Imagination and Vision

imagination: the faculty or action of forming new ideas, or images or concepts of external objects not present to the senses.

vision: a thought, concept, or object formed by the imagination

vision
Bopp, Judie. Sacred Tree: Reflections on Native American Spirituality

We gain a vision of what our potential is from our elders and from the Teachings of the Sacred Tree. By trying to live up to that vision and by trying to live like the people we admire, we grow and develop. Our vision of what we can become is like a strong magnet pulling us toward it.  

Bopp, Judie. Sacred Tree: Reflections on Native American Spirituality (Kindle Locations 150-151). National Book Network – A. Kindle Edition.

This is a time when so many people seem lost and unsure of what the future holds.  What we need now are visions of what the future might look like.  Something to engage the heart and soul.  Something concrete to work toward now.

Most of us lack the stories that help imagine a future where we thrive in the midst of unstoppable ecological catastrophe. We have been propelled to this point by the myths of progress, limitless growth, our separateness from nature and god-like dominion over it.

If we are to find a new kind of good life amid the catastrophes these myths have spawned, then we need to radically rethink the stories we tell ourselves. We need to dig deep into old stories and reveal their wisdom, as well as lovingly nurture the emergence of new stories into being. This will not be easy. The myths of this age are deeply rooted in our culture.

My young children need me to be an adult. They are the reason I feel despair so profoundly. Yet they are also the reason I cannot wallow in it, acquiesce to it, or turn away from the horror. This is the reason I have sought to imagine another way, and to find and focus on that which I might do to usher that vision into existence, and to behave as if what I do really matters for their future. They are the reason I have directed my imagination to the multitude of paths only visible once I looked beyond the myths that have clouded much of my thinking. It is up to me show them a way beyond grief to a way of life truly worth living for, even if it isn’t the path I had expected to be showing them.

All that is needed is to cross the threshold with ready hands and a sense, even a vague one, of what might be yours to do.

Pontoon Archipelago or: How I Learned to Stop Worrying and Love Collapse. By James Allen, originally published by Medium
June 18, 2019

Having a vision can guide us through the chaos. It teaches us what we are being called to do and that can give us hope.

People often mistake hope for a feeling, but it’s not. It’s a mental discipline, an attentional practice that you can learn. Like any such discipline, it’s work that takes time, which you fail at, succeed, improve, fail at again, and build over years inside yourself.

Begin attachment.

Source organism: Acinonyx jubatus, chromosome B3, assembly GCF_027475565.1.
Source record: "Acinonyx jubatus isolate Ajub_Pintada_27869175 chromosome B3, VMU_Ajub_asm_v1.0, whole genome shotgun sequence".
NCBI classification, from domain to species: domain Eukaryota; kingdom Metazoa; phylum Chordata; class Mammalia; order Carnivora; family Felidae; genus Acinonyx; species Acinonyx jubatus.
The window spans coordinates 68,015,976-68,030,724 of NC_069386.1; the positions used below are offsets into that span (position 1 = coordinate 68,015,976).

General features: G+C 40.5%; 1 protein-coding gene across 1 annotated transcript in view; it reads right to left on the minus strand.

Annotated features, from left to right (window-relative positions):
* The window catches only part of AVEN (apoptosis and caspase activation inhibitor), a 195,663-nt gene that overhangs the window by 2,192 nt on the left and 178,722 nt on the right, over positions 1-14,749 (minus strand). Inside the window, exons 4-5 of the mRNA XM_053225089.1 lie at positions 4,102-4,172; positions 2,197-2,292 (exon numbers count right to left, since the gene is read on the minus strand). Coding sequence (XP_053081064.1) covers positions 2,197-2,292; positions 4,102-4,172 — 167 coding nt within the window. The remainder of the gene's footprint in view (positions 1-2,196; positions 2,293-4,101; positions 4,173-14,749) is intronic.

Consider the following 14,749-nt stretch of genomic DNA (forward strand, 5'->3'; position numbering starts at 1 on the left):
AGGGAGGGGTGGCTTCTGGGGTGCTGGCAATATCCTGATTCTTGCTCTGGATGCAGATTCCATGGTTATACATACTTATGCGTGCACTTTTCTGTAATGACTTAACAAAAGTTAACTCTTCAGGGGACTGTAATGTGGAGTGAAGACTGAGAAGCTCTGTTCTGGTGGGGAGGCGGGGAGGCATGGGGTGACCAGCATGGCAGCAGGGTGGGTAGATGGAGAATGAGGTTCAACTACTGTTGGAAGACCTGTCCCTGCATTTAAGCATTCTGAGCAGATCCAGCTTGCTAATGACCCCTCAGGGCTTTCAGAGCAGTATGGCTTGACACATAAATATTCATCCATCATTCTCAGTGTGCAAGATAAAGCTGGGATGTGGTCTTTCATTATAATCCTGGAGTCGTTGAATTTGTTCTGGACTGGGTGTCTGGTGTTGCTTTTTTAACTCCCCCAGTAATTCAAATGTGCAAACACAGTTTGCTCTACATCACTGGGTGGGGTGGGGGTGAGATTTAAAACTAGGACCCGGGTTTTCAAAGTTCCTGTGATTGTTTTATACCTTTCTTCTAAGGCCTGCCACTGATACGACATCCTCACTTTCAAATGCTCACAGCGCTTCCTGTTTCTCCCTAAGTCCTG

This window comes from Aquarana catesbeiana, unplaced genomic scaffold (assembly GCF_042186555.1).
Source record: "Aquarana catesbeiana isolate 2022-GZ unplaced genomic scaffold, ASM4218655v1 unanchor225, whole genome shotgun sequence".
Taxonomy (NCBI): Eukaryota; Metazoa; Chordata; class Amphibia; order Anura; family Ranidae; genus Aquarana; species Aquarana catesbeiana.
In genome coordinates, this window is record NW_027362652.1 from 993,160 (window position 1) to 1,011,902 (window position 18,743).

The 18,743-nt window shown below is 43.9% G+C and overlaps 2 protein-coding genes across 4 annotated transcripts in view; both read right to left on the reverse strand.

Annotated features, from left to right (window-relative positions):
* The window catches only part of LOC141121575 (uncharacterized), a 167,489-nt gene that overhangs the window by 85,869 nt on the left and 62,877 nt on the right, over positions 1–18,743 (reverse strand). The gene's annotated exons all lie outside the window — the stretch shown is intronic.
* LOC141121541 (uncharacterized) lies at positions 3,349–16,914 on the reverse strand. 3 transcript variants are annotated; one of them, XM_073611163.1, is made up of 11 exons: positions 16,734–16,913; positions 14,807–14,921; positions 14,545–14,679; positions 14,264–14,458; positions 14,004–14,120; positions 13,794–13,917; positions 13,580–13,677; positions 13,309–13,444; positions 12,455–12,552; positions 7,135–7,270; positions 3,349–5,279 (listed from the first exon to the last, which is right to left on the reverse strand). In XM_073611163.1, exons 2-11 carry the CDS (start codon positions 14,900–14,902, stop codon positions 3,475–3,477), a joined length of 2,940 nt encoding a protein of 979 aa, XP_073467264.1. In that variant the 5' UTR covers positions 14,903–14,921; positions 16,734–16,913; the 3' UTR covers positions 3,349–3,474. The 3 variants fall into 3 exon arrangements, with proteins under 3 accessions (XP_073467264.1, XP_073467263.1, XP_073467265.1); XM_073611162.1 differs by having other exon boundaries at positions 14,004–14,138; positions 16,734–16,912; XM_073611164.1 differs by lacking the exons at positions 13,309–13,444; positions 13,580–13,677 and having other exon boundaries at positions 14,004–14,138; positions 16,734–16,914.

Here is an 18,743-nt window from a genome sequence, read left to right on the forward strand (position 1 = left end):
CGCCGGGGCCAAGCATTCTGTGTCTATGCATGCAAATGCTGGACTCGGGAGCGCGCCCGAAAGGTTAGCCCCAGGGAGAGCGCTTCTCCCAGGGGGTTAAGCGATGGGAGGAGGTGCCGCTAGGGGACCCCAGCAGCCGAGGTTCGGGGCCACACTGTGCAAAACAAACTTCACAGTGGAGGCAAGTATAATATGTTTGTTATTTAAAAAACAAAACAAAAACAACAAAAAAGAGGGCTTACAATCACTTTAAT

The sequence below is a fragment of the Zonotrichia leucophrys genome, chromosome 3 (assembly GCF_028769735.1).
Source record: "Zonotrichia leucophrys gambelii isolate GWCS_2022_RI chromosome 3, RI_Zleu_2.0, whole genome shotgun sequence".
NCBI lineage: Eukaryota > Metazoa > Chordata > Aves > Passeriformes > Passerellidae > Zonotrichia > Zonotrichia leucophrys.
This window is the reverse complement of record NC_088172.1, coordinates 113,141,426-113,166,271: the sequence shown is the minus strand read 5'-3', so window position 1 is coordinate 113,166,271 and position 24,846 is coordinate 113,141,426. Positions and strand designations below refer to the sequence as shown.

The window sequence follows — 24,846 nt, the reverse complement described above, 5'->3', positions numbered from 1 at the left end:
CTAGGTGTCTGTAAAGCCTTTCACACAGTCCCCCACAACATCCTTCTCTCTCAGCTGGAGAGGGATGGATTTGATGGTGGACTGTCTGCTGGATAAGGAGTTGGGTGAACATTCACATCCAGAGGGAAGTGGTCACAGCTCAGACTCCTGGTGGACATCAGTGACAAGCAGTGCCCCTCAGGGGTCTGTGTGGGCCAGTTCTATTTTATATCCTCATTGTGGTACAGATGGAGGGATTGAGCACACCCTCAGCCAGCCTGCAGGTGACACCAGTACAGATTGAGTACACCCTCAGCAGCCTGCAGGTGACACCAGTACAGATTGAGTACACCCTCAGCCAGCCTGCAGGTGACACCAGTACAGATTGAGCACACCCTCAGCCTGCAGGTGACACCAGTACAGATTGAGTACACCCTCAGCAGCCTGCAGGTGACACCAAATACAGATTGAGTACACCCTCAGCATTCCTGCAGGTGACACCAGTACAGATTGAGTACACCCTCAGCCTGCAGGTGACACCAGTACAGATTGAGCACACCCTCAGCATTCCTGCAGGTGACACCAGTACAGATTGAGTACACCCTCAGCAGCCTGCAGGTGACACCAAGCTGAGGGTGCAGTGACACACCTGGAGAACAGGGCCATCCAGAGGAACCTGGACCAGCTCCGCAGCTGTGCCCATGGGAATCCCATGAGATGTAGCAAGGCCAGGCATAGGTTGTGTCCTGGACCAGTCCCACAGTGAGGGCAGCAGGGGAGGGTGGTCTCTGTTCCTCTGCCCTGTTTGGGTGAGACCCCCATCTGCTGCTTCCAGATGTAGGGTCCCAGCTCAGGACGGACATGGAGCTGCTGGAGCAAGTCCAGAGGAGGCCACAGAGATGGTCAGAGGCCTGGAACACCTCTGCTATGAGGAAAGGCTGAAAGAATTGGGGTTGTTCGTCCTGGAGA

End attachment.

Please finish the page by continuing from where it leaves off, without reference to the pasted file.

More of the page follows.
Hope isn’t just looking at the positive things in this world, or expecting the best. That’s a fragile kind of cheerfulness, something that breaks under the weight of a normal human life. To practice hope is to face hard truths, harder truths than you can face without the practice of hope. You can’t navigate dark places without a light, and hope is that light for humanity’s dark places. Hope lets you study environmental destruction, war, genocide, exploitative relations between peoples. It lets you look into the darkest parts of human history, and even the callous entropy of a universe hell bent on heat death no matter what we do. When you are disciplined in hope, you can face these things because you have learned to put them in context, you have learned to swallow joy and grief together, and wait for peace.

IT IS BITTER TEA THAT INVOLVES YOU SO: A SERMON ON HOPE
April 30, 2018 by Quinn Norton

People of faith try to be very attentive to the Spirit at all times, so we don’t miss messages being given to us, telling us what we need to do next. Although we try to be attentive, we are often distracted by the demands of everyday life.

For those who have faith in a greater power, spirit, God, or however you express your spirituality, this is an opportunity to delve more deeply into your faith. This is also an opportunity to share your spirituality with those who don’t have faith or hope, as long as they are open to what you have to offer. The way that has worked best, in my experience, is to first offer the space for others to express their doubts, fears, or concerns to you. And really listen to what they are saying. Have the attitude that you can learn from this listening, because you can. Once someone else finds you are really listening, they often eventually reach the point where they begin to ask questions of you and to listen to your responses.

I wrote a post titled “Spiritual Depth” that tells a story about an indigenous man who changed the weather. That story made me realize my faith is sometimes too constrained, and I have work to do to deepen my own faith.

In this time of increasing chaos Mother Earth needs us to have the wisdom and courage to create visions from our imaginations and do what the Spirit is leading us to do. Do not be afraid.

“Fear is not real. The only place that fear can exist is in our thoughts of the future. It is a product of our imagination, causing us to fear things that do not at present and may not ever exist. That is near insanity. Do not misunderstand me, danger is very real but fear is a choice.”

from the movie After Life

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